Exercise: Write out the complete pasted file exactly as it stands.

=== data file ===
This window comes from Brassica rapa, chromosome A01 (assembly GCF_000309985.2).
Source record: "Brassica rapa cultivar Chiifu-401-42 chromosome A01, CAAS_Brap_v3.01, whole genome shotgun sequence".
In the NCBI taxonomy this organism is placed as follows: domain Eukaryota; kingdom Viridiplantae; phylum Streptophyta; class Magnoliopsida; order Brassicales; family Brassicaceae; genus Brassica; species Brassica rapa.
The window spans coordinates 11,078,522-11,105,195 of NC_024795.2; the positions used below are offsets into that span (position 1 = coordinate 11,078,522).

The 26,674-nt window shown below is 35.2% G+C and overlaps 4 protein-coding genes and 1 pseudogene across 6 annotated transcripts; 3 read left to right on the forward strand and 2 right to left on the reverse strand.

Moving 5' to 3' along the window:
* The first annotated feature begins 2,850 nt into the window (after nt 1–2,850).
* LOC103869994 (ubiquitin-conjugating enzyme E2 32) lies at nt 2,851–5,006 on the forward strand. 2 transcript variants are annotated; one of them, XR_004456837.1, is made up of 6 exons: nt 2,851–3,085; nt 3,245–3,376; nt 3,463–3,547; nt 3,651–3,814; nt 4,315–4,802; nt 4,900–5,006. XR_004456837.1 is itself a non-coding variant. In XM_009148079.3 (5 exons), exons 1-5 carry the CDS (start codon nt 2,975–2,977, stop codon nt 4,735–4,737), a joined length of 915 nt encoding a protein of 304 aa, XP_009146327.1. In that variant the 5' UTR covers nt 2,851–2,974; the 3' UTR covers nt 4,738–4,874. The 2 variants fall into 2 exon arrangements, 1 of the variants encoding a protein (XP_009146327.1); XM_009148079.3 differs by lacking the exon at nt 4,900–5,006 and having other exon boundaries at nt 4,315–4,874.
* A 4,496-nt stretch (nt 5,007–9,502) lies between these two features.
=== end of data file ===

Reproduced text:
This window comes from Brassica rapa, chromosome A01 (assembly GCF_000309985.2).
Source record: "Brassica rapa cultivar Chiifu-401-42 chromosome A01, CAAS_Brap_v3.01, whole genome shotgun sequence".
In the NCBI taxonomy this organism is placed as follows: domain Eukaryota; kingdom Viridiplantae; phylum Streptophyta; class Magnoliopsida; order Brassicales; family Brassicaceae; genus Brassica; species Brassica rapa.
The window spans coordinates 11,078,522-11,105,195 of NC_024795.2; the positions used below are offsets into that span (position 1 = coordinate 11,078,522).

The 26,674-nt window shown below is 35.2% G+C and overlaps 4 protein-coding genes and 1 pseudogene across 6 annotated transcripts; 3 read left to right on the forward strand and 2 right to left on the reverse strand.

Moving 5' to 3' along the window:
* The first annotated feature begins 2,850 nt into the window (after nt 1–2,850).
* LOC103869994 (ubiquitin-conjugating enzyme E2 32) lies at nt 2,851–5,006 on the forward strand. 2 transcript variants are annotated; one of them, XR_004456837.1, is made up of 6 exons: nt 2,851–3,085; nt 3,245–3,376; nt 3,463–3,547; nt 3,651–3,814; nt 4,315–4,802; nt 4,900–5,006. XR_004456837.1 is itself a non-coding variant. In XM_009148079.3 (5 exons), exons 1-5 carry the CDS (start codon nt 2,975–2,977, stop codon nt 4,735–4,737), a joined length of 915 nt encoding a protein of 304 aa, XP_009146327.1. In that variant the 5' UTR covers nt 2,851–2,974; the 3' UTR covers nt 4,738–4,874. The 2 variants fall into 2 exon arrangements, 1 of the variants encoding a protein (XP_009146327.1); XM_009148079.3 differs by lacking the exon at nt 4,900–5,006 and having other exon boundaries at nt 4,315–4,874.
* A 4,496-nt stretch (nt 5,007–9,502) lies between these two features.